ETS joins with a Harvard advocacy group to point out the problems seen among minority males.
While both the reports and campaign are positive signs, I continue to have misgivings about defining this issue along racial lines. The problems affecting black boys are related to the problems seen among white boys from blue collar families. By narrowing the scope of the problem you narrow the likelihood of finding a solution.
Previous campaigns targeting minorities end up comparing black boys to white boys, when in fact at least half their efforts should be dedicated to comparing black boys to black girls, etc. This issue is mostly about gender.
From the release:
Nearly half of young men of color age 15 to 24 who graduate from high school will end up unemployed, incarcerated or dead. This jarring statistic is just one of many highlighted in two new reports that will be released today by the College Board Advocacy & Policy Center at an event held in collaboration with the Harvard University's W. E. B. Du Bois Institute for African and African American Research in Cambridge, Mass.. The reports, The Educational Experience of Young Men of Color: A Review of Research, Pathways and Progress and Capturing the Student Voice, are especially relevant given the need for these young men to attain postsecondary degrees if the nation's economy is to thrive and compete globally. The reports provide the most comprehensive data, research findings and recommendations to date to improve the educational experiences and pathways of young men of color. The qualitative research study, conducted in collaboration with the Business Innovation Factory (BIF), provides findings from 92 in-depth personal student interviews that are captured through video storytelling. This information is combined in a dynamic website. Together, these resources provide a compelling narrative that tracks the progress and pitfalls for young men of color from high school through college. In addition, there is a legal implications and policy brief that provides guidance for designing programs and policies to serve these students. Last year, the College Board Advocacy & Policy Center released a report that explored The Educational Crisis Facing Young Men of Color. This initiative builds off that work. The reports seek to give a balanced view of the educational issues that exist for young men of color across four minority groups -- African Americans, Asian Americans and Pacific Islanders, Hispanics/Latinos and Native Americans -- throughout the K-20 pipeline. According to the findings, just 26 percent of African Americans, 18 percent of Hispanic Americans, and 24 percent of Native Americans and Pacific Islanders have at least an associate degree. The reports also provide an analysis of the postsecondary pathways for young men of color and identify the barriers and catalysts to college.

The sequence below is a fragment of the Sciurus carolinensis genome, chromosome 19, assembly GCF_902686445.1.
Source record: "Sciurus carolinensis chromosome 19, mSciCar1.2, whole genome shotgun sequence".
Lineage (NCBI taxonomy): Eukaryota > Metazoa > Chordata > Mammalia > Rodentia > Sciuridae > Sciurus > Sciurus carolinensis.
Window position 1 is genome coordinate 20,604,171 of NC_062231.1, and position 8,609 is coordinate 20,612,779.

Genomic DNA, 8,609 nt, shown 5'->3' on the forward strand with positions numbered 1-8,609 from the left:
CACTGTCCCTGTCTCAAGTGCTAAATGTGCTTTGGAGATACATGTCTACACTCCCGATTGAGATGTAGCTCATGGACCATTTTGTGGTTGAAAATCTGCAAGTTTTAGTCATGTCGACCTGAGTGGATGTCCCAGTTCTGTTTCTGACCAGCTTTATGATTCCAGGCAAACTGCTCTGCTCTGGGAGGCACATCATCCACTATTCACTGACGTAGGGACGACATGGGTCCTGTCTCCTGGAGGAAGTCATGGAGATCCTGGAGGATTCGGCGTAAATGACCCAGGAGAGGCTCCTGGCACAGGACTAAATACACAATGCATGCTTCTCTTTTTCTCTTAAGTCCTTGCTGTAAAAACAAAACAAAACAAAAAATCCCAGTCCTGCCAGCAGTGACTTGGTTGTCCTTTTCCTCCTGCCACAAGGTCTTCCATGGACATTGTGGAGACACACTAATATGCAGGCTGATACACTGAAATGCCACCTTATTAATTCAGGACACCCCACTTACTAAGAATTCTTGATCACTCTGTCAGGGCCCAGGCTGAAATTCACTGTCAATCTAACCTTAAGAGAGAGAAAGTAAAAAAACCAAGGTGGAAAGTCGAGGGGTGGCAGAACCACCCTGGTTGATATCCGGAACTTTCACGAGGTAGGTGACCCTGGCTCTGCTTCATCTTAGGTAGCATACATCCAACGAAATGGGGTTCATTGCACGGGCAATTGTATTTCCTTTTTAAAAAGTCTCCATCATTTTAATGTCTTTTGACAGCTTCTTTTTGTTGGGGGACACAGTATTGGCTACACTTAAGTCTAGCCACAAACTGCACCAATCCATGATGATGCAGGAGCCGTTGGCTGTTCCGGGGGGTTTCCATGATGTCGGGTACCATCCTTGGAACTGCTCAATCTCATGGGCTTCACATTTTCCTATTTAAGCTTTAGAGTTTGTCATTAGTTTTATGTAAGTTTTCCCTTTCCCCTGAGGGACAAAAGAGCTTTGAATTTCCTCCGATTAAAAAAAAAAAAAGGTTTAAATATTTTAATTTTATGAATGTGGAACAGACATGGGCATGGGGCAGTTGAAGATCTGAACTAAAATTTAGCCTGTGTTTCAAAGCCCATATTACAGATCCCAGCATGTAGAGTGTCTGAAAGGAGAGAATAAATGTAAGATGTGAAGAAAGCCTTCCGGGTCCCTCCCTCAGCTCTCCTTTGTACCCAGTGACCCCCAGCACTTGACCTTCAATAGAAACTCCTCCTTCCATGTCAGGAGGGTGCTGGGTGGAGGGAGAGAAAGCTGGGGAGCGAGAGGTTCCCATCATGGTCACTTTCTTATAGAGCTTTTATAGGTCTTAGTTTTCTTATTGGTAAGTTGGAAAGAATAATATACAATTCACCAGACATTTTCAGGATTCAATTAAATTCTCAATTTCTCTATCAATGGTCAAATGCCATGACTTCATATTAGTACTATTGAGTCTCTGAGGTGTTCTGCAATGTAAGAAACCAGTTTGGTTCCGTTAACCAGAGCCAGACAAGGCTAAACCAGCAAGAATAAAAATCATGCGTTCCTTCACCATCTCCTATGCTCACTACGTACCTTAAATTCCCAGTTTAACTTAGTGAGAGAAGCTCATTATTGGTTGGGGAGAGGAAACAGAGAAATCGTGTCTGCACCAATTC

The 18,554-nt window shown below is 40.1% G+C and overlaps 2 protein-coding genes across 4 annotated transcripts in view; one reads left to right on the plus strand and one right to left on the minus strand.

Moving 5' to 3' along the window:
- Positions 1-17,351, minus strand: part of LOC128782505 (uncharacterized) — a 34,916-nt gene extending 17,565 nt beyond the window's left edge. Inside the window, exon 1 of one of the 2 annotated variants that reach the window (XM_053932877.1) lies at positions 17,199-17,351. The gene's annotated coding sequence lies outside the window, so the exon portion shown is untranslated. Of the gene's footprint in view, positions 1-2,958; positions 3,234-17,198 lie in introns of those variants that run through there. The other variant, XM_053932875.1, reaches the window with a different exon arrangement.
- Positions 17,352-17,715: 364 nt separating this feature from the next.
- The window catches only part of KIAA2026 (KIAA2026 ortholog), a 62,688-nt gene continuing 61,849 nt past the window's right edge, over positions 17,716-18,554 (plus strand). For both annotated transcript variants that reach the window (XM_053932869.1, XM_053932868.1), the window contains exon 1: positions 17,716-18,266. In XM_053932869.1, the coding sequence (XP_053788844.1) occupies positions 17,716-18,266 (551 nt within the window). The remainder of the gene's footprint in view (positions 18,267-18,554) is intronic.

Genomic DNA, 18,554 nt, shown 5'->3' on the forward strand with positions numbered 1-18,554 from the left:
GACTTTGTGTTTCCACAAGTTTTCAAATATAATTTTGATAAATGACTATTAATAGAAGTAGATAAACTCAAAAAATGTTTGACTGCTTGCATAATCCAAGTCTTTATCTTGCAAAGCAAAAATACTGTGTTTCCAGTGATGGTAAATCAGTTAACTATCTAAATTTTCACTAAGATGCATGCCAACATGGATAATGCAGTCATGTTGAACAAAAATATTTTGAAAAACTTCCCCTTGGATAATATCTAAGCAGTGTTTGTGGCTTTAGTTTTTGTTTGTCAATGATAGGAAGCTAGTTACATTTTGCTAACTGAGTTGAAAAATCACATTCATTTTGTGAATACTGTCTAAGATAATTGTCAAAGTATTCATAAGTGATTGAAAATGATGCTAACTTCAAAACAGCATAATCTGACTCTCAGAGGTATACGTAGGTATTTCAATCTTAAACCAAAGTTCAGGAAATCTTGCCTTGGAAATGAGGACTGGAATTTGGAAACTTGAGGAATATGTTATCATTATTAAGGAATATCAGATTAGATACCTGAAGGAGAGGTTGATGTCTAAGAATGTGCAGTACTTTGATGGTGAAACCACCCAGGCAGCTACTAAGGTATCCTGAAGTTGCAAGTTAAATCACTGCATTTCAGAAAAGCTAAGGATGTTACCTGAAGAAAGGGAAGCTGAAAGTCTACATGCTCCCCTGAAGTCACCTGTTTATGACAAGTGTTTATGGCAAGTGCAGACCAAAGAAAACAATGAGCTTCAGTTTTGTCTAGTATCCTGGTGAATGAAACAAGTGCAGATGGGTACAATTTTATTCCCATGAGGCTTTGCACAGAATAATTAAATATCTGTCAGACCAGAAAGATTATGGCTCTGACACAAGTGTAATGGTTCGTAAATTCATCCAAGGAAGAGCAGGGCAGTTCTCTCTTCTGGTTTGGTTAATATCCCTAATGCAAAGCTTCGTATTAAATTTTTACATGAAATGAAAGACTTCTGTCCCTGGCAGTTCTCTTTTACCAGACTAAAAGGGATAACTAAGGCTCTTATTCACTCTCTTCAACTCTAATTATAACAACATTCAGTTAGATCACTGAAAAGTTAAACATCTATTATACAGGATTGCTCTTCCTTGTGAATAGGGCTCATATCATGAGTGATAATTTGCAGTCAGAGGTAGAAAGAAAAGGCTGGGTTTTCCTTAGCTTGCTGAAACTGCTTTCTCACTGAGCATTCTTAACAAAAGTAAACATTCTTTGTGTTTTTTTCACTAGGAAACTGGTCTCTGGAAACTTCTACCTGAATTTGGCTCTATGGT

The opinions expressed in Why Boys Fail are strictly those of the author(s) and do not reflect the opinions or endorsement of Editorial Projects in Education, or any of its publications.